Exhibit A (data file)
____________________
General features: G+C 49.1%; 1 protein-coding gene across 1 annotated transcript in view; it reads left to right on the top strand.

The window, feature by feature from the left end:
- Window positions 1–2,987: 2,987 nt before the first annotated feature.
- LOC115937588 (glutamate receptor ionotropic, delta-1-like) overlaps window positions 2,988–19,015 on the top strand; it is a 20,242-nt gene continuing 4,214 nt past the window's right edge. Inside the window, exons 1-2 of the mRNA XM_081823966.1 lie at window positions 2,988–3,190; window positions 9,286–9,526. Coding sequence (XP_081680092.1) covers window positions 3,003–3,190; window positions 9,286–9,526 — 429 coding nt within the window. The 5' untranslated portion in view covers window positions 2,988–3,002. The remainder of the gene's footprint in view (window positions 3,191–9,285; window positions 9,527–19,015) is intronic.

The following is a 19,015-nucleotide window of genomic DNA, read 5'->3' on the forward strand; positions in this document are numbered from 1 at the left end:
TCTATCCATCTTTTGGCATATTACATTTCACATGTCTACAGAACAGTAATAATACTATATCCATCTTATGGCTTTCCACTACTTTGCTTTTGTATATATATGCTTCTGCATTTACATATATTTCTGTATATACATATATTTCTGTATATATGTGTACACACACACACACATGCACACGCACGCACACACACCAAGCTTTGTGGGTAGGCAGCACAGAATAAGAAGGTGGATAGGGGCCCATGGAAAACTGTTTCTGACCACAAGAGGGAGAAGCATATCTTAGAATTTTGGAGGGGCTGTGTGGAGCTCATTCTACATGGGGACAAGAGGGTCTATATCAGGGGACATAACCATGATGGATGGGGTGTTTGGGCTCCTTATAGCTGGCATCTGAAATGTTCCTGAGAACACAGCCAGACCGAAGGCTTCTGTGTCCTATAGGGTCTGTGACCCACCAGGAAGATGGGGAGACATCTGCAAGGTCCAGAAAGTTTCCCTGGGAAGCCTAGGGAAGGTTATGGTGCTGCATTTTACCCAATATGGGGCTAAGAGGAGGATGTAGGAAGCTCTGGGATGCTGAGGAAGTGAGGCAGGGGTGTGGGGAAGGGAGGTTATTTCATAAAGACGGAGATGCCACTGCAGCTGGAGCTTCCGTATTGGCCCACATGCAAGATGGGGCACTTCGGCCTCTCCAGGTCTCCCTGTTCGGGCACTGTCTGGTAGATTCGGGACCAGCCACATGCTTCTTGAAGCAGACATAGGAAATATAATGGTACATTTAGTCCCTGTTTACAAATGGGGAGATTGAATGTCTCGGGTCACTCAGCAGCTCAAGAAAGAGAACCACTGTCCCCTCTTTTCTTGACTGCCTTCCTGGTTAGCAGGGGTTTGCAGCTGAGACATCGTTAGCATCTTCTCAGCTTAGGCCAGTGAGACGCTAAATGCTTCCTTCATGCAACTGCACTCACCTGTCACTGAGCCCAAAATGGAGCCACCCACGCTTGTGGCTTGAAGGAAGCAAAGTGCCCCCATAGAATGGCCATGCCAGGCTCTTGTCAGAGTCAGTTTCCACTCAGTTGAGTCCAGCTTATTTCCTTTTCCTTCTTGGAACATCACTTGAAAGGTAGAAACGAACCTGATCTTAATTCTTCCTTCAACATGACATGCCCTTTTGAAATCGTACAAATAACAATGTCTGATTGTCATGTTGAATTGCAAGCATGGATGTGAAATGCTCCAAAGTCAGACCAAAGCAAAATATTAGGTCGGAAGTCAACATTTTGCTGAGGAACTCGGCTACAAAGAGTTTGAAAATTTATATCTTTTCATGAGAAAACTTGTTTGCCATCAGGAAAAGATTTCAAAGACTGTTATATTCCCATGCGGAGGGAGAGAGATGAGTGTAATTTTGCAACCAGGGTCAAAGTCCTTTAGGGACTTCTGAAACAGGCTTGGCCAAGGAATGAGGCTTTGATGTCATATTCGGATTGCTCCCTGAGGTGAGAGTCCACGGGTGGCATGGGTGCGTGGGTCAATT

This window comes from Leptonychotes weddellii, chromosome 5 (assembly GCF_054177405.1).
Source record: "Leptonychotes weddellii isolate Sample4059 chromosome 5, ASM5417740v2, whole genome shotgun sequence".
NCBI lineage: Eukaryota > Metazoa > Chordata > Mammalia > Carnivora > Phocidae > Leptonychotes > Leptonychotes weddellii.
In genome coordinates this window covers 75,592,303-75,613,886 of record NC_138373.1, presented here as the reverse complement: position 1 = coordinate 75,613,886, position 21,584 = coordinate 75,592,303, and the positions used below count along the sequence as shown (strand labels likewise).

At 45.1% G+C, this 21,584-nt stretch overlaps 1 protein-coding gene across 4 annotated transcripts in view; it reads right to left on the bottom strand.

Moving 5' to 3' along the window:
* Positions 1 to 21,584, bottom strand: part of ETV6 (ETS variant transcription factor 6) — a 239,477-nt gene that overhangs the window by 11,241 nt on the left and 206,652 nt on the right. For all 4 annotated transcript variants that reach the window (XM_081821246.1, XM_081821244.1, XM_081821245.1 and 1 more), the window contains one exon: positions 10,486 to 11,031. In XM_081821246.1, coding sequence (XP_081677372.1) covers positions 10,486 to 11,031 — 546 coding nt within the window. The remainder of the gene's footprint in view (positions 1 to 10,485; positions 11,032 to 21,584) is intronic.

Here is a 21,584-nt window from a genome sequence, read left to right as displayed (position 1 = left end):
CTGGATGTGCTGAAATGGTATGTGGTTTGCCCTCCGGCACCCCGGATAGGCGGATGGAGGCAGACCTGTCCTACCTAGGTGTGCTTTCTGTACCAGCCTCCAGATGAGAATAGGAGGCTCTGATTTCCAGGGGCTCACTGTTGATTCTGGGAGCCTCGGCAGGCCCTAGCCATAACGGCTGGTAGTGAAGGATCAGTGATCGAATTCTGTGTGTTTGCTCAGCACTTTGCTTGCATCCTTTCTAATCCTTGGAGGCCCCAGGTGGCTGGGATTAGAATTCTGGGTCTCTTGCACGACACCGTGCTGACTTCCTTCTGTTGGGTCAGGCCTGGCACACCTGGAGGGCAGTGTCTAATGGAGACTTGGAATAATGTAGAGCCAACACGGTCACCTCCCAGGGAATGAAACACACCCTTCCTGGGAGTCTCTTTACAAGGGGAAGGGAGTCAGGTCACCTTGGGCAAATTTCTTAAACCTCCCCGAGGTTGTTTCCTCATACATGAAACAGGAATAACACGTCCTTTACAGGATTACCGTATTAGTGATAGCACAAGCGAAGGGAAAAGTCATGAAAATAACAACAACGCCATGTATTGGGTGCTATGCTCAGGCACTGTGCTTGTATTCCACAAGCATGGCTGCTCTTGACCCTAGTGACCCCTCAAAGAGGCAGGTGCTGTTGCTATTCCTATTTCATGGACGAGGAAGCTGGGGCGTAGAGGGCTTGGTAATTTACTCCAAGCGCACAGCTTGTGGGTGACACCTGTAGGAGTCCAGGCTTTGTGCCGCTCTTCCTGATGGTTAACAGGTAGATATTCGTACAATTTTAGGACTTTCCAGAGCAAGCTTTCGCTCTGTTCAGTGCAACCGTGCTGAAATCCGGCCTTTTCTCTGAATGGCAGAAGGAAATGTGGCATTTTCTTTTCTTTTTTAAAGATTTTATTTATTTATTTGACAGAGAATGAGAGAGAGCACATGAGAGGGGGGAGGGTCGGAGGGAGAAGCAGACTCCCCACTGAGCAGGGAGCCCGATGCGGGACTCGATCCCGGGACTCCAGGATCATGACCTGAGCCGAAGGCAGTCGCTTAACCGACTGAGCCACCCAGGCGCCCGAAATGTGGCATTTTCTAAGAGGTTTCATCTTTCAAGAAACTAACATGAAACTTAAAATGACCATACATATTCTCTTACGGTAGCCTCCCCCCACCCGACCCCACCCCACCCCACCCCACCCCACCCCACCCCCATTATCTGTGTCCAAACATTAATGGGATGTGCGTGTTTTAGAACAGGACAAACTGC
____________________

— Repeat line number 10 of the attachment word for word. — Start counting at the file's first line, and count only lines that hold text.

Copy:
In genome coordinates this window covers 75,592,303-75,613,886 of record NC_138373.1, presented here as the reverse complement: position 1 = coordinate 75,613,886, position 21,584 = coordinate 75,592,303, and the positions used below count along the sequence as shown (strand labels likewise).